There are a lot of mistakes people can make when it comes to 401(k) retirement savings plans, but one of the biggest — and surprisingly, the most common, say financial advisors — is cashing out early.
Many make this blunder when switching jobs, according to Shannon Eusey, president of Beacon Pointe Advisors. "Forty-five percent of people who switch jobs before [age] 59½ cash out on their retirement plans," she said.
So how to handle 401(k) balances when changing workplaces? Take a careful step-by-step approach, said Zaneilia Harris, president of Harris and Harris Wealth Management Group, who offers a five-point plan for job-switchers. First, gather all retirement plan–related paperwork; then, consult with a financial advisor "before you make any decision and before you sign any paperwork," she said.
Third, track everything. "Make sure that whatever paperwork you send ... you actually FedEx ... so that you can keep track of where this information is," said Harris, a certified financial planner.
Fourth, if transferring 401(k) funds from your former employer's plan to that of your new employer — which is what you should be doing, rather than cashing out completely — ensure that the transfer check is made out in the name of the financial institution to which it's going. "You do not want that check written out directly to you," said Harris, warning that, if it is, "you will be taxed" on the amount.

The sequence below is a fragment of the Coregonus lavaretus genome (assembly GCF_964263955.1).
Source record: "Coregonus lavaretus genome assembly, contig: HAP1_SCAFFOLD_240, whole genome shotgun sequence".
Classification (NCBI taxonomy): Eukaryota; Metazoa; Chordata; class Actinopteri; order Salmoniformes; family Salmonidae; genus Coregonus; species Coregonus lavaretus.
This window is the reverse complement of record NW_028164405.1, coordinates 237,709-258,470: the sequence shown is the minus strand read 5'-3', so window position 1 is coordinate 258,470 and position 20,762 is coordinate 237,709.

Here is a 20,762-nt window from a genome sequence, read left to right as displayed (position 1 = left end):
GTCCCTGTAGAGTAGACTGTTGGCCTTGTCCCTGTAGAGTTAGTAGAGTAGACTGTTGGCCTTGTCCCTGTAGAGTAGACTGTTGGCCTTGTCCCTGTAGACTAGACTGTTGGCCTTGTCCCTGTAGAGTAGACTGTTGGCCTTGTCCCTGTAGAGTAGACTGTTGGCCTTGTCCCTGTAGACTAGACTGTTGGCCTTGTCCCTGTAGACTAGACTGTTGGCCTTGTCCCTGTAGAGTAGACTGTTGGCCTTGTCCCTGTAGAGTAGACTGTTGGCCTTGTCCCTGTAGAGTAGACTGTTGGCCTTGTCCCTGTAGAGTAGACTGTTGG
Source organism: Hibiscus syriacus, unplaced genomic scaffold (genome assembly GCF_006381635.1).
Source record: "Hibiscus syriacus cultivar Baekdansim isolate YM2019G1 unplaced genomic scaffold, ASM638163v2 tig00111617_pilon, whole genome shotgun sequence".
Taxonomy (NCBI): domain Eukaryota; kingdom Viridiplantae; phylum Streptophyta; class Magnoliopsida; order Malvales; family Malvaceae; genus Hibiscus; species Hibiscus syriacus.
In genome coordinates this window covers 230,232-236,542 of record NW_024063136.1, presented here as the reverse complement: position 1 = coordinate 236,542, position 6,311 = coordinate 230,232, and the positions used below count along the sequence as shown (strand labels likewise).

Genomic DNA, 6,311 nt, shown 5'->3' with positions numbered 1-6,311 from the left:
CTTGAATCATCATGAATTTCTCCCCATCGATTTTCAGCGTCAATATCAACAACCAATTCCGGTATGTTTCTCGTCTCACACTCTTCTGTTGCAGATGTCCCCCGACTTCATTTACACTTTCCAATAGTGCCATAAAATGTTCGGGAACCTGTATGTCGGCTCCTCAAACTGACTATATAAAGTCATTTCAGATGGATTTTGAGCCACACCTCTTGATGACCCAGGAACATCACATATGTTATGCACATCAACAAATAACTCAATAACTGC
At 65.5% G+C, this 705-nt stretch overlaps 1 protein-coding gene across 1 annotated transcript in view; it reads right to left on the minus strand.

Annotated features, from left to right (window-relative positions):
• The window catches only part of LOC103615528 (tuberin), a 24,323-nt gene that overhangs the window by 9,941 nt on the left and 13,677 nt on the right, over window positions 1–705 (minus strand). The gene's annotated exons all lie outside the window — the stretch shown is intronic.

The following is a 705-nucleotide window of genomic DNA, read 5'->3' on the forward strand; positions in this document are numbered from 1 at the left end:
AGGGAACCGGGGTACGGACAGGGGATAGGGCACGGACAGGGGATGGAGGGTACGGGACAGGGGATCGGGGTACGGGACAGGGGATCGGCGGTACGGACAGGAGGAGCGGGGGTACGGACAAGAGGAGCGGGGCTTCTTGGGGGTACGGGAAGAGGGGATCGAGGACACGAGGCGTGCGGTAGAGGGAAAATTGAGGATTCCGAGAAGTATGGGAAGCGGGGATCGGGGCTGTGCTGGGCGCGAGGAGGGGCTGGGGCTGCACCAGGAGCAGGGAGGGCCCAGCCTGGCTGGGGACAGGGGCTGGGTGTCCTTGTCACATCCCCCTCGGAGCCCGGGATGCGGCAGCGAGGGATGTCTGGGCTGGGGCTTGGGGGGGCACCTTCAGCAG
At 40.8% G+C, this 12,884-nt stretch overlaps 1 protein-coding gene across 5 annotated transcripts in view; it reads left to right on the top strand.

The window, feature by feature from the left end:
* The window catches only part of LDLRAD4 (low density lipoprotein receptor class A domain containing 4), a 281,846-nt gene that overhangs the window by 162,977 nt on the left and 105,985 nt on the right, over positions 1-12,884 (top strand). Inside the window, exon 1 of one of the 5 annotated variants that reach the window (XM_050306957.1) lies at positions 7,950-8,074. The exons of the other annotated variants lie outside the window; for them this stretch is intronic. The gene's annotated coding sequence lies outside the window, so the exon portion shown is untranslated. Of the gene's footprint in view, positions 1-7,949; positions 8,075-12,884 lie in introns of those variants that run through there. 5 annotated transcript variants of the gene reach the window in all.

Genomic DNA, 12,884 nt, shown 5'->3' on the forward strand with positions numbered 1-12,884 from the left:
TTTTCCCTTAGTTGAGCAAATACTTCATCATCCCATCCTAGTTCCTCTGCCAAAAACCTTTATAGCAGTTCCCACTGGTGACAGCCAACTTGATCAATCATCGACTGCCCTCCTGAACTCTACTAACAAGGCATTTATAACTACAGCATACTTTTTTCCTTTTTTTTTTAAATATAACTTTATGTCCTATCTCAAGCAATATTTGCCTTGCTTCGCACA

In such cases, charges will include an Internal Revenue Service penalty, ordinary income taxes and, often, a state tax penalty on the cash-out. "Right off the top, you're giving up 40 percent of your money if you cash out on your plan," said Eusey at Beacon Pointe Advisors.
Therefore, fifth on Harris' 401(k) checklist is asking your advisor and/or accountant for details on all tax consequences "so that you can protect your nest egg," she said.
What's the big deal about cashing out a 401(k) early? "You're missing out on future compounding of that wealth," said Eusey. Compounding is the phenomenon whereby you earn interest on money deposited, and then that combined deposit and interest (plus new deposits) earn further interest, and so on, exponentially growing your gains over time.
The solution? Either keep your money in a current or new 401(k), or roll it over into an individual retirement account. "Do not pull your money out of the plan, because you need that compounding in order to pay for retirement," Eusey said.